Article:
First, from Portfolio:
Conceived as a kind of Wikipedia for design—a place where designers could post new ideas and blueprints free of copyright and open to communal editing—Thingiverse intends to prove that shared intellectual property can create objects that work better.
In Pettis' somewhat utopian model, it would also provide a new, nonmercenary model for consumption: a world where blueprints circulate freely, and consumers cheerfully fabricate their own coffee tables. Consumers "want to participate in an object beyond just the act of buying it," Pettis argues. "Just a couple years ago, there were maybe 10 people publishing digital designs. Now we're in the hundreds."
And second, from Wired:
The economy may be cratering, but people are stampeding to handmade goods. Why? Part of it is a supply-side phenomenon: Thanks to the Web-fueled boom in DIY culture, there are more one-of-a-kind products being made. With sites like Instructables.com, Makezine.com, and Knithappens.com, it's now feasible to train yourself in a marketable craft using nothing but online guides. You can learn even derangedly complex knitting patterns or skills like circuit-soldering when you've got a YouTube video walking you through each step.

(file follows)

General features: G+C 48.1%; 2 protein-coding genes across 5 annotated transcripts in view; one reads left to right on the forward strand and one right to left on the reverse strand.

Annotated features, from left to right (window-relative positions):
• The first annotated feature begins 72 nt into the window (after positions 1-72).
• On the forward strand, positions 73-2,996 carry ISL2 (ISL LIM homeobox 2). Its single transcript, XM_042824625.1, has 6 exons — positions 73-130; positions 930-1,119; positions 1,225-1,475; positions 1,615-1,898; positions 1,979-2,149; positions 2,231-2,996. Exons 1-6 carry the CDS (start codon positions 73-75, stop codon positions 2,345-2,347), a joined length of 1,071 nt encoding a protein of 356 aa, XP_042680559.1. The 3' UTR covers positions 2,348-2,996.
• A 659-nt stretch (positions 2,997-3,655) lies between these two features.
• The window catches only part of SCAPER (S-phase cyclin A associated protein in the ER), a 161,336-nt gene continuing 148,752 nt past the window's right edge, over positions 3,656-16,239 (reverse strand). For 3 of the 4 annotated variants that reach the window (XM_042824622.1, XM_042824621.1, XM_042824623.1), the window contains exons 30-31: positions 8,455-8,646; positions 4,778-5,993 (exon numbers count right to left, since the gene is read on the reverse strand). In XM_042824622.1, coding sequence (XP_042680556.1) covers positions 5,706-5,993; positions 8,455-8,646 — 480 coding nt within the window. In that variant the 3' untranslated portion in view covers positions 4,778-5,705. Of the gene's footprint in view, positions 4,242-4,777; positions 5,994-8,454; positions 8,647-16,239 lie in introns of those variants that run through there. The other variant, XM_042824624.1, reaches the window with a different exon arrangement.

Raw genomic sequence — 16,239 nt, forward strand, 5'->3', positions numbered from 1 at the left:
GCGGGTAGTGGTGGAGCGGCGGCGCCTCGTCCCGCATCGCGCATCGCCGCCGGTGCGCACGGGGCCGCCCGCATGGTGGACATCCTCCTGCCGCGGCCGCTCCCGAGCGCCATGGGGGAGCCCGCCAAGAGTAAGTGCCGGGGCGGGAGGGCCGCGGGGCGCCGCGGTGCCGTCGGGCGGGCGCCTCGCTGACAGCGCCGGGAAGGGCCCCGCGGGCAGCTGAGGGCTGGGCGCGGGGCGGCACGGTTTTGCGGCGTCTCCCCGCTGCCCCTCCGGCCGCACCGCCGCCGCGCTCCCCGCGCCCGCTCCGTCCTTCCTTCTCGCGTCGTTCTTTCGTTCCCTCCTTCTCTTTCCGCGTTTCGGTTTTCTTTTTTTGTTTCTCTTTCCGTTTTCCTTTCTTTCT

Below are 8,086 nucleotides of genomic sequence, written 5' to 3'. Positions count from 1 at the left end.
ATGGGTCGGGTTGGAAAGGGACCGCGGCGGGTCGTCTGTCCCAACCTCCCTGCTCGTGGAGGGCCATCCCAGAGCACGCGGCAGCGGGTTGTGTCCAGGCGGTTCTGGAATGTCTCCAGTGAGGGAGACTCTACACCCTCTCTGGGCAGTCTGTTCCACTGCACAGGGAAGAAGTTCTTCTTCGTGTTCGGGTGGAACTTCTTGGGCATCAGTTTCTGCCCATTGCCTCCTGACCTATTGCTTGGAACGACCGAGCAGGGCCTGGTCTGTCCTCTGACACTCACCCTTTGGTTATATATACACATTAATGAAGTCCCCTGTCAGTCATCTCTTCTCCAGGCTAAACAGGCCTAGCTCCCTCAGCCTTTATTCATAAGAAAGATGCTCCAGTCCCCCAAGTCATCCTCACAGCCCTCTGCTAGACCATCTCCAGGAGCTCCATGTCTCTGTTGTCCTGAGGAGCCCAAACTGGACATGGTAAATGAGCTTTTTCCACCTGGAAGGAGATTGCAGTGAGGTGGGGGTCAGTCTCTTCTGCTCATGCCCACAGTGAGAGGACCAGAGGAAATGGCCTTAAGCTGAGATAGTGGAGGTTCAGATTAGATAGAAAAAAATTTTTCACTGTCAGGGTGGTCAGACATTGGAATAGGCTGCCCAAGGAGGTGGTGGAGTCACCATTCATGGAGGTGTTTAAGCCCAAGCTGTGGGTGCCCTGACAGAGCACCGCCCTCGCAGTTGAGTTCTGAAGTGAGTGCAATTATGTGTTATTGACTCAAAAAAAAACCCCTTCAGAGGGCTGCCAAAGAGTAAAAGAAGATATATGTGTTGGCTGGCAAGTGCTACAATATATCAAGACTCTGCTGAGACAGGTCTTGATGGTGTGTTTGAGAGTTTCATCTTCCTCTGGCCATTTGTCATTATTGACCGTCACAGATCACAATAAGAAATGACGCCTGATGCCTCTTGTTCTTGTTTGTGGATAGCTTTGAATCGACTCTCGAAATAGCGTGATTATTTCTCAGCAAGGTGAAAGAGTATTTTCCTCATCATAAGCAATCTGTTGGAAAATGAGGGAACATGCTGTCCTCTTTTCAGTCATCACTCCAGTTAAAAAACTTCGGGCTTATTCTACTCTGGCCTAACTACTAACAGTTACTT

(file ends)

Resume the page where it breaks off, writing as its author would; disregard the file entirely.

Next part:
And if you're making awesome stuff in your spare time, pretty soon you'll start thinking: Hey, I could sell this, couldn't I? Not a bad way to recession-proof your household.
On-demand custom manufacturing is likely to transform how we produce many consumer goods in the near future. The effects of this transformation on our society are likely to be substantial. If you think the world is changing quickly now, just wait until these technologies have come of age. Then things will really start to get crazy.
How crazy? Perhaps Cory Doctorow crazy.